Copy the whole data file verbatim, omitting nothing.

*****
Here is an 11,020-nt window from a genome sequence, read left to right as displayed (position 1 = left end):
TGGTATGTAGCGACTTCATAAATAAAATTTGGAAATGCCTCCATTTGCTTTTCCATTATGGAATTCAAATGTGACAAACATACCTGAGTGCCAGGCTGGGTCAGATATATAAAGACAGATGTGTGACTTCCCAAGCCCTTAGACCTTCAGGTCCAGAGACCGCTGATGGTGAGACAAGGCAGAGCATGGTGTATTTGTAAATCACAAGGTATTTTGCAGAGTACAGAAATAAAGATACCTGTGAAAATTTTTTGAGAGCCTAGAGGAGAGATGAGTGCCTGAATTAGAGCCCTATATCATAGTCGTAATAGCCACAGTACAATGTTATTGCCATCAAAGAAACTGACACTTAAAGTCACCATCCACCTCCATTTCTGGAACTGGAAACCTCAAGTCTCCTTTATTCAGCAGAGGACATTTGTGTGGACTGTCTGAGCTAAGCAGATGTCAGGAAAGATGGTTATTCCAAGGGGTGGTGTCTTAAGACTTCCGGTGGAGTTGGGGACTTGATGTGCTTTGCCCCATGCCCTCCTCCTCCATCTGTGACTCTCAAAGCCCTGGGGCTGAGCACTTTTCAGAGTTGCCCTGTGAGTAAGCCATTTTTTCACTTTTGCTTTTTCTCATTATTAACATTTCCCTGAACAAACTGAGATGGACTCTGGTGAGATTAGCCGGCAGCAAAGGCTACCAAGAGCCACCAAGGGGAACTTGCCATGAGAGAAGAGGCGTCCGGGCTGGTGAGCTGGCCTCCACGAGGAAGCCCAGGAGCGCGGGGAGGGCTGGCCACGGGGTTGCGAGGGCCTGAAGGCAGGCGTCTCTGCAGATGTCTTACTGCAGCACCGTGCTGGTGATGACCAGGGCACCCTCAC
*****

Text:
Here is an 11,020-nt window from a genome sequence, read left to right as displayed (position 1 = left end):
TGGTATGTAGCGACTTCATAAATAAAATTTGGAAATGCCTCCATTTGCTTTTCCATTATGGAATTCAAATGTGACAAACATACCTGAGTGCCAGGCTGGGTCAGATATATAAAGACAGATGTGTGACTTCCCAAGCCCTTAGACCTTCAGGTCCAGAGACCGCTGATGGTGAGACAAGGCAGAGCATGGTGTATTTGTAAATCACAAGGTATTTTGCAGAGTACAGAAATAAAGATACCTGTGAAAATTTTTTGAGAGCCTAGAGGAGAGATGAGTGCCTGAATTAGAGCCCTATATCATAGTCGTAATAGCCACAGTACAATGTTATTGCCATCAAAGAAACTGACACTTAAAGTCACCATCCACCTCCATTTCTGGAACTGGAAACCTCAAGTCTCCTTTATTCAGCAGAGGACATTTGTGTGGACTGTCTGAGCTAAGCAGATGTCAGGAAAGATGGTTATTCCAAGGGGTGGTGTCTTAAGACTTCCGGTGGAGTTGGGGACTTGATGTGCTTTGCCCCATGCCCTCCTCCTCCATCTGTGACTCTCAAAGCCCTGGGGCTGAGCACTTTTCAGAGTTGCCCTGTGAGTAAGCCATTTTTTCACTTTTGCTTTTTCTCATTATTAACATTTCCCTGAACAAACTGAGATGGACTCTGGTGAGATTAGCCGGCAGCAAAGGCTACCAAGAGCCACCAAGGGGAACTTGCCATGAGAGAAGAGGCGTCCGGGCTGGTGAGCTGGCCTCCACGAGGAAGCCCAGGAGCGCGGGGAGGGCTGGCCACGGGGTTGCGAGGGCCTGAAGGCAGGCGTCTCTGCAGATGTCTTACTGCAGCACCGTGCTGGTGATGACCAGGGCACCCTCAC